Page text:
Review: The Lion King, Bristol Hippodrome

7 09 2012

In the Bristol Hippodrome’s centenary year, to host the first ever UK touring production of The Lion King is an extraordinary coup. And they most certainly have pulled it off, with the grand old theatre more than a match for the lifesize giraffe and buffalo puppets, and the rigours of an ever-changing set from elephant graveyard to plentiful jungle.

This is a show that will have almost everyone raving after the final curtain. Any show that has many of its audience in tears even before a word is spoken deserves all the plaudits it gets. If you are able to, get an aisle seat and then sit back and soak up the atmosphere of the African savannah.

I have seen The Lion King at the Lyceum Theatre in London twice, and the show’s transfer to Bristol has been seamless. A detractor would have to have a heart of stone not to be moved by the opening scene as the animals make their way through the audience to greet the young Simba as he is presented by his proud parents from Pride Rock.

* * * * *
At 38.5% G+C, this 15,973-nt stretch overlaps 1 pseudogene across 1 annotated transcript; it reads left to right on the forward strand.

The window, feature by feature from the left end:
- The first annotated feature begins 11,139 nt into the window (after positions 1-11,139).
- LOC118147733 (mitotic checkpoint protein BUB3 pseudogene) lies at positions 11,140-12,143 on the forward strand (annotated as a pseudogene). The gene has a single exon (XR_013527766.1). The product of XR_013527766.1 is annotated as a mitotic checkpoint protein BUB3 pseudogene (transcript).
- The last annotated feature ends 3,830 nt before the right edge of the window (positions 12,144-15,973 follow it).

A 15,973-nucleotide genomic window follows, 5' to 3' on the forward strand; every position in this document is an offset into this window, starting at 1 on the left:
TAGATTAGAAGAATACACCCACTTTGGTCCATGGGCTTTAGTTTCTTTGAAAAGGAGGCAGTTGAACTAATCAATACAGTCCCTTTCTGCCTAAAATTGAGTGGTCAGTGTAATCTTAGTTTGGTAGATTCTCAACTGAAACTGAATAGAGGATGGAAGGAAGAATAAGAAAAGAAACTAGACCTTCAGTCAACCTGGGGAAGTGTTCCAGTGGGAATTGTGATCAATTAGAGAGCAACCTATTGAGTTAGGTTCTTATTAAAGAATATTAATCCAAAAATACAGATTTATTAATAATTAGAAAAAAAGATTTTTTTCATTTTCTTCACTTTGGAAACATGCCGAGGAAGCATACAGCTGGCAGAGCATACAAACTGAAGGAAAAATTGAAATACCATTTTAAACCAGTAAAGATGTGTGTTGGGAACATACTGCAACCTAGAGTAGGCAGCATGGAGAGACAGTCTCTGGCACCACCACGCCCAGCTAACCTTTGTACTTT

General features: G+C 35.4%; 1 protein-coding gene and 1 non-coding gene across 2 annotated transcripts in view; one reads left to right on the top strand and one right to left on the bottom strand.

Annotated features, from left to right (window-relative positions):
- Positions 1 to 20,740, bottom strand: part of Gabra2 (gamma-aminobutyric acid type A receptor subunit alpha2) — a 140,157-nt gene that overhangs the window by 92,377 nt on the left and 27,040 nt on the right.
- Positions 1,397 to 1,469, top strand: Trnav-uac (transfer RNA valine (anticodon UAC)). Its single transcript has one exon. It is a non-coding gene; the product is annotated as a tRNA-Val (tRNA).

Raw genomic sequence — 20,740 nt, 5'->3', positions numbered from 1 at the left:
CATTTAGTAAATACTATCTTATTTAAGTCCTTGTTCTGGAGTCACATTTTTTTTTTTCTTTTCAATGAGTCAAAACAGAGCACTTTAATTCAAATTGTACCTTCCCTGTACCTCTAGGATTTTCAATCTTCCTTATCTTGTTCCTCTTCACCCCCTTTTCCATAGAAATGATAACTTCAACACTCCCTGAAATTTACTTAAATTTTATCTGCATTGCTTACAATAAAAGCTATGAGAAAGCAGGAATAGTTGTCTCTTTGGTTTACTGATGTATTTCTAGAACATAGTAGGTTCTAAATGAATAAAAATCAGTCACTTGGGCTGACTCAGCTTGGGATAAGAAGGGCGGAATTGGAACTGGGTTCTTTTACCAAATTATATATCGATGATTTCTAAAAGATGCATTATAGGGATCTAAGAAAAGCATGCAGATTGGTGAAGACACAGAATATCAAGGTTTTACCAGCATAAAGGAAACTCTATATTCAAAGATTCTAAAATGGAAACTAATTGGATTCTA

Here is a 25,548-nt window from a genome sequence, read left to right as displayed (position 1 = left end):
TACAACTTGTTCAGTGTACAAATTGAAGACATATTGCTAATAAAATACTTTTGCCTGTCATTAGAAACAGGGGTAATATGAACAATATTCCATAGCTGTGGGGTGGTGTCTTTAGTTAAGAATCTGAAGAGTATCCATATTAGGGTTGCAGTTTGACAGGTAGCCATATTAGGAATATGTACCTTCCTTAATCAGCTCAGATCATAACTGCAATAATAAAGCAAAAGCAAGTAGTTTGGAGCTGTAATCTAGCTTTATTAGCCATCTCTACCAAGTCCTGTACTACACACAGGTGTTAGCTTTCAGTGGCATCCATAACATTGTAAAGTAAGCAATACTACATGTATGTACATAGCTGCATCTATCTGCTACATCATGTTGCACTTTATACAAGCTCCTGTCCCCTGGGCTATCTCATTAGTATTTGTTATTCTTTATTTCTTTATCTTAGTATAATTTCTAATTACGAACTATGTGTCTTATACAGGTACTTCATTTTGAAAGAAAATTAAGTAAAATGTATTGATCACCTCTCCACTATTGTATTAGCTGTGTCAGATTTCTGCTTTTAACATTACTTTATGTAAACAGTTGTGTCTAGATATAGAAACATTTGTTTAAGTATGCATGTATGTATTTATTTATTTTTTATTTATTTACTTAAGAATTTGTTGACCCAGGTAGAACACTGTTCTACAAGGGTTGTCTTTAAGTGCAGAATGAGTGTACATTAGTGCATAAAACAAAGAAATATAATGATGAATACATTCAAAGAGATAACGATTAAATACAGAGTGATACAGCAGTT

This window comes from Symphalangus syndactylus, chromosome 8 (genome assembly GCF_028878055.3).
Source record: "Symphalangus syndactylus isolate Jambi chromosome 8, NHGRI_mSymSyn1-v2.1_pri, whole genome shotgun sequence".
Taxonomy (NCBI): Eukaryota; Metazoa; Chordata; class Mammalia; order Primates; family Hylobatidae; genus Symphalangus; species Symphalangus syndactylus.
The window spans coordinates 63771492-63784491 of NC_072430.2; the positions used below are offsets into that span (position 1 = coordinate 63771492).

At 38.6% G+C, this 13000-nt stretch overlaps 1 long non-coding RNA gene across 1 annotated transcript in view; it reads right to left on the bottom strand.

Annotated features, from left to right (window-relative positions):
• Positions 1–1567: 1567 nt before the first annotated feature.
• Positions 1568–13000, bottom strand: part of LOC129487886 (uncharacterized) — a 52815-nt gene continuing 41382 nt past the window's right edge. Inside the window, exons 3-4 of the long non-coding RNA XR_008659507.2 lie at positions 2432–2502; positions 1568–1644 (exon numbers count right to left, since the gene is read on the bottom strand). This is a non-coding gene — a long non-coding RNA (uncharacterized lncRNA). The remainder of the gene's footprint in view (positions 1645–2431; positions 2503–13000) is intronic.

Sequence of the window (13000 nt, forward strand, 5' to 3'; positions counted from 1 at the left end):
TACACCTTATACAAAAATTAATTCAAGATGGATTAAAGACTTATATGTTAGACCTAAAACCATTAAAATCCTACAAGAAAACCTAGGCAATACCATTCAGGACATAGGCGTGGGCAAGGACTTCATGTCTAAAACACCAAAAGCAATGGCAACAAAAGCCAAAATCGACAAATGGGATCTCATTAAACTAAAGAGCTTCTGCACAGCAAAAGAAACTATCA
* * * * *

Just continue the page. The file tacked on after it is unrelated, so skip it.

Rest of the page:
If you don’t know the story of The Lion King by now, then watch the Disney animated film or read Hamlet. There is both laughter and tears, and despite it being called The Lion King, it is the women who steal the show, with the pride of lionesses one of the highlights of this sumptuous production.

Swindon’s Stephen Carlile makes a suitably menacing Scar, winning supremacy from Cleveland Cathnott’s Mufasa. As well as the costumes and original songs, the other stars last night were Clifton High pupil Auden Barnes playing young Simba and Donica Elliston as young Nala, their older counterparts Nicholas Nkuna and Carole Stannett.

Now seen by more than 65 million people worldwide, The Lion King musical is starting to show its age after 13 years on stage, with Bristol Old Vic’s artistic director Tom Morris taking the portrayal of animals on stage to a whole new level with War Horse, making The Lion King’s puppetry seem rather old-fashioned.

The added musical elements also add nothing to the production, with Elton John and Tim Rice’s music and lyrics seeming even better compared to the additions, one of which featuring dancing hyenas could have been set in GAY to Copacabana.

Other additional references to Glasgow and DIY SOS (made in Bristol) do work, however, and The Lion King is certain to be the hottest ticket in town for the next three months.

The Lion King is at Bristol Hippodrome until November 17. Click here for more information.


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